Syphilis is a sexually transmitted infection caused by the bacteria Treponema pallidum. It’s spread through unprotected anal, oral and vaginal sex. It can also be transmitted through skin-to-skin contact with someone who has syphilis.
Not many people know about syphilis today or what to watch out for. Around 50% of cases have no symptoms and symptoms are often easily missed when they are there. This means many people don’t think they have syphilis when they really do. Over the last few years and especially since COVID, we have seen a massive increase in WA syphilis cases.
Signs and symptoms
Syphilis is broken down into different stages, each with their own set of symptoms. Not everyone experiences all the symptoms, and it’s very possible for someone to have syphilis and not experience any of them. This is why testing is super important.
The presence of a chancre (small, hard and painless ulcer) at the site of infection – this can be on the penis, on the vulva, inside the vagina, inside the anus, or mouth. Chancres are most commonly singular (only one). However, sometimes there can be multiple. They are typically painful and have pus in that case. A chancre typically appears 3 weeks after infection and will last between 2-12 weeks. Chancres can often be missed due to location (i.e. inside the vagina or anus) and because of the lack of pain.
Secondary syphilis symptoms usually appear 6 weeks after the symptoms of primary syphilis and resolve within several weeks. But they can reoccur. Symptoms include:
- Fever, headache, generally feeling unwell
- Swollen lymph nodes
- Red spotty rash that affects the palms, soles and/or trunk
- Hair loss
- Warty growths around the genitals and anus
Once the infection progresses past the secondary stage, it enters the latent stage which displays no symptoms. It can last anywhere between a few years and up to 30 years. Some people will spontaneously eliminate the infection and for others it will spread throughout the body and most to the tertiary stage.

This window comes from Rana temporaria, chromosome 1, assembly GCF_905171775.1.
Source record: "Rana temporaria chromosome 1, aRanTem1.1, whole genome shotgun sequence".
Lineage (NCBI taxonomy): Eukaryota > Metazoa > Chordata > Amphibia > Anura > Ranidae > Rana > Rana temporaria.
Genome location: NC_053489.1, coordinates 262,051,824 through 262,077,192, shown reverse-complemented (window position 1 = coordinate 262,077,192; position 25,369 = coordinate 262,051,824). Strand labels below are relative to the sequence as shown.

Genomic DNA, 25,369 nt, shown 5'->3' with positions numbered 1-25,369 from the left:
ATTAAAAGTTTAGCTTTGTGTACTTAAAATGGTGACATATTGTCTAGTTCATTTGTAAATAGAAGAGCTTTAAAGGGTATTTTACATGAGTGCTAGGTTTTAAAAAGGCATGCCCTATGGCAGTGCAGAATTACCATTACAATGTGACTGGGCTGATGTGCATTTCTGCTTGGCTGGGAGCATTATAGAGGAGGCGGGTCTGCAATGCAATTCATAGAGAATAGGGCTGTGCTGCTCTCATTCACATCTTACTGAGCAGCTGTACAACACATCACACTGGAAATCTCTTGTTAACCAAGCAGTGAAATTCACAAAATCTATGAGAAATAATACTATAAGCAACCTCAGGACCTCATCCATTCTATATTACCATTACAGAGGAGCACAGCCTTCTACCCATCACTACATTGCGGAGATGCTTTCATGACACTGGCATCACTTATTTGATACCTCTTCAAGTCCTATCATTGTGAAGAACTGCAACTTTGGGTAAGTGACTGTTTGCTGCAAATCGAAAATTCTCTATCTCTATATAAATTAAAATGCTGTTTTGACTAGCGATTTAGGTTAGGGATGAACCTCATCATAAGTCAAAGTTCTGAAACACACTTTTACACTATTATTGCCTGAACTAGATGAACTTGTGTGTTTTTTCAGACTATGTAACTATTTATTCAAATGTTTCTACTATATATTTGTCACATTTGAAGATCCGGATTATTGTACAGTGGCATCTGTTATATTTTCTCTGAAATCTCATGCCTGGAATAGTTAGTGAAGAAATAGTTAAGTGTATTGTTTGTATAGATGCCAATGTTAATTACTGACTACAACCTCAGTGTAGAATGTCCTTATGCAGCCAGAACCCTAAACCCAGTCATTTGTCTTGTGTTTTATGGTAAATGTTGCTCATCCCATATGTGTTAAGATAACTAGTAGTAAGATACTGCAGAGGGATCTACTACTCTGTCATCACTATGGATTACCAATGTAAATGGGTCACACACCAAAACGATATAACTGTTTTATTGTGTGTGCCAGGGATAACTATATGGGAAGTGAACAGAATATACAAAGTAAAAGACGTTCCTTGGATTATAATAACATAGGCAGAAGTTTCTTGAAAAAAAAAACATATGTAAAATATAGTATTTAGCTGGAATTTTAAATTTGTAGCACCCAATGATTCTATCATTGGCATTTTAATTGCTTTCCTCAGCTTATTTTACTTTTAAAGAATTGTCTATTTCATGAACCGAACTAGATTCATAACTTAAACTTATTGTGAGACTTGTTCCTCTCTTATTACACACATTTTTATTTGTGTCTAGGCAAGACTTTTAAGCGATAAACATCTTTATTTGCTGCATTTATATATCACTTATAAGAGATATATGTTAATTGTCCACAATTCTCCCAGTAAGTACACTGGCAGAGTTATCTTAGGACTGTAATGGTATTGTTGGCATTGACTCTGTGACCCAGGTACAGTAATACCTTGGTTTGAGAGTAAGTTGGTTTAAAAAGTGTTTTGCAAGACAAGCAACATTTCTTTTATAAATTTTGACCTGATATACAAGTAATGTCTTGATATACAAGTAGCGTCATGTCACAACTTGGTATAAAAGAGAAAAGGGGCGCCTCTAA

Syphilis infection can progress to the heart, nervous system, eyes, ears and skin. It can lead to mild to severe damage in the areas it spreads to. Thankfully we have access to treatment and testing in Australia so we don’t see a huge amount of tertiary syphilis cases.
Treatment for syphilis
Treatment varies depending on what stage of a syphilis infection you are at, but most of the time it’s really simple. It’ll either be a few injections or oral antibiotics. Your healthcare provider will be able to discuss your treatment with you and answer any questions you may have.
Syphilis is not like chickenpox. You can still get it again. Condoms are great for prevention, but they’re not always completely foolproof.
WA is dealing with a syphilis outbreak at the moment. It doesn’t matter your gender, sexuality, race, culture or relationship status. We’ve seen syphilis cases connected between different groups so it’s important to use protection, get tested and get treatment if you need it.